Tuesday, April 30, 2013


Last night I was sitting on the couch watching my 10 year old daughter have piano lessons with her great grandma.  I blinked and she was 2 months old, crying her head off in our apartment. I blinked again and she was 3, running up and down the hallway in our apartment building, saying she was playing in her "backyard." I blinked a third time and I was dropping her off at kindergarten, watching her wave as I drove away, hoping she would be okay. My fourth blink brought her back to the present, a 10 year old girl playing the piano. I blinked 4 times and 10 years past. It makes me nervous to keep blinking. I'm afraid that if I blink, she'll be entering high school, then graduating, then going to college, then graduating, then having her own family. I don't want to blink. Instead, I want to grab time with my bare hands and use all my strength to stop it, or at least slow it down... Appreciate the time you have and the experiences you are able to share with you family. Put the iPhone down and "be in the present," which is something I still struggle with and need to be reminded of frequently. I don't want to be looking down at my screen while my kids grow up, and when I finally do look up from the screen, I'm left wondering what just happened.  Keep your eyes open and focused on what's really important because eventually, you will have to blink.  

Thursday, April 25, 2013

The Real people of Wax Museum 2013

These are the real people of the 2013 Wax Museum. Can you figure out who they are?

Thursday, April 18, 2013

Wax Museum dominating my time

With the Wax Museum less than a week away, my time has been eaten up getting ready for it. Because of this, Techno.ED posts will be sporadic at best. However, once the Wax Museum is over, I plan to have a big Techno.ED finish to the school year.
Thank you for reading and using this site.
-Dan Klumper

Monday, April 15, 2013

You are Invited to the 2013 Wax Museum

You are Officially Invited to the 2013 Wax Museum. We would love to see you there!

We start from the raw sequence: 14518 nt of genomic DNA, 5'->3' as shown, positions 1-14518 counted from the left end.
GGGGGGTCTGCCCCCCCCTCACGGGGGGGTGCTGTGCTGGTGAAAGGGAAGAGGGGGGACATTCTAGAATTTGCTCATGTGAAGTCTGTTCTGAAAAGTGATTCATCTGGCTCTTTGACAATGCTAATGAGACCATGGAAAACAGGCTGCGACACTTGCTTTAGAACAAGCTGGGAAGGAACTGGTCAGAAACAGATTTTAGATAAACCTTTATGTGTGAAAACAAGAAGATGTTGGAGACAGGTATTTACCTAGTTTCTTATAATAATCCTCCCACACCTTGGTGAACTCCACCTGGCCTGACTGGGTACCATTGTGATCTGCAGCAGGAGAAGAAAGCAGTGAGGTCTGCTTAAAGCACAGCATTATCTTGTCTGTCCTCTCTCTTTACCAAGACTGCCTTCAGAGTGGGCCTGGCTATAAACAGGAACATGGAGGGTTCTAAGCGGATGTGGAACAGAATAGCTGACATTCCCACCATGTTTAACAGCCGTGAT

Wednesday, April 10, 2013

Garden of your Mind

Mr. Rogers may have worn corny cardigans and taken a pain-stakingly long time to change his shoes but behind all that, he was a very wise, insightful man. He was able to make it feel like he was your favorite grandpa or the friendly old-guy neighbor. He made it seem like he was talking directly to you. Now days, if kids watched more of Mr. Rogers and less of Family Guy, perhaps we would have more quality kids, nicer kids, more respectful kids. Perhaps if both kids and adults alike watched the above video, there would be more creativity and less zombie-like staring at screens or less neediness/helplessness. I love the name of this video: "Garden of Your Mind" because it is just that. Things don't just grow automatically in a soil garden and neither do they in a brain matter garden. A real garden in the dirt needs sun, it needs the weeds to be picked, it needs water and it needs care. Your mind is your garden. It needs things to grow as well, like learning, exploring, thinking, and creating. In our mind gardens, we do not grow sweet corn or green peppers, we grow ideas. One of our greatest responsibilities as teachers is to help and teach our students grow ideas in the "garden" of their minds. If we aren't growing anything in the garden of our minds, how can we expect our students to? Do things that put your mind in a position to grow ideas. That can be different for everybody. Maybe that's reading non-fiction, maybe that's reading Game of Thrones, maybe that's doing projects off Pinterest. Maybe that's building something with your hands or exercising. Whatever it is that you do to help you grow the garden of your mind, make sure you make time for it. Share it with your students and talk about things that they can do to help their mind grow and flourish. So, what ideas have you been growing in your mind lately? I suggest picking up a rake and tending to your garden.

Monday, April 8, 2013

Organizing Techno.ED